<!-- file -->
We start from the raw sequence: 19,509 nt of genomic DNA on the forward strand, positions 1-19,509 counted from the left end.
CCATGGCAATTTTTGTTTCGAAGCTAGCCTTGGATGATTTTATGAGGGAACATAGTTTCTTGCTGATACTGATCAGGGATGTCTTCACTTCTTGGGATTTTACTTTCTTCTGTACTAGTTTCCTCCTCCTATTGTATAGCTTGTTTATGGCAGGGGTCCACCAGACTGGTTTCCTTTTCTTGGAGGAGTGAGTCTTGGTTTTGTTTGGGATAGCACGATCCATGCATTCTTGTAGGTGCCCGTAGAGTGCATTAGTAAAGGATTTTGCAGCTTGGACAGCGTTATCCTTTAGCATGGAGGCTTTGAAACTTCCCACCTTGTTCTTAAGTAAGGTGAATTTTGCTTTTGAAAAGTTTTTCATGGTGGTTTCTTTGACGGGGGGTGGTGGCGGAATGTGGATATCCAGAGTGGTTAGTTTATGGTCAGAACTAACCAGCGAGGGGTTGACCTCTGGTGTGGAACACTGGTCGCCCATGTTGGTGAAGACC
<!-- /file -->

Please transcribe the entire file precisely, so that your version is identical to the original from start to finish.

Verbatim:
We start from the raw sequence: 19,509 nt of genomic DNA on the forward strand, positions 1-19,509 counted from the left end.
CCATGGCAATTTTTGTTTCGAAGCTAGCCTTGGATGATTTTATGAGGGAACATAGTTTCTTGCTGATACTGATCAGGGATGTCTTCACTTCTTGGGATTTTACTTTCTTCTGTACTAGTTTCCTCCTCCTATTGTATAGCTTGTTTATGGCAGGGGTCCACCAGACTGGTTTCCTTTTCTTGGAGGAGTGAGTCTTGGTTTTGTTTGGGATAGCACGATCCATGCATTCTTGTAGGTGCCCGTAGAGTGCATTAGTAAAGGATTTTGCAGCTTGGACAGCGTTATCCTTTAGCATGGAGGCTTTGAAACTTCCCACCTTGTTCTTAAGTAAGGTGAATTTTGCTTTTGAAAAGTTTTTCATGGTGGTTTCTTTGACGGGGGGTGGTGGCGGAATGTGGATATCCAGAGTGGTTAGTTTATGGTCAGAACTAACCAGCGAGGGGTTGACCTCTGGTGTGGAACACTGGTCGCCCATGTTGGTGAAGACC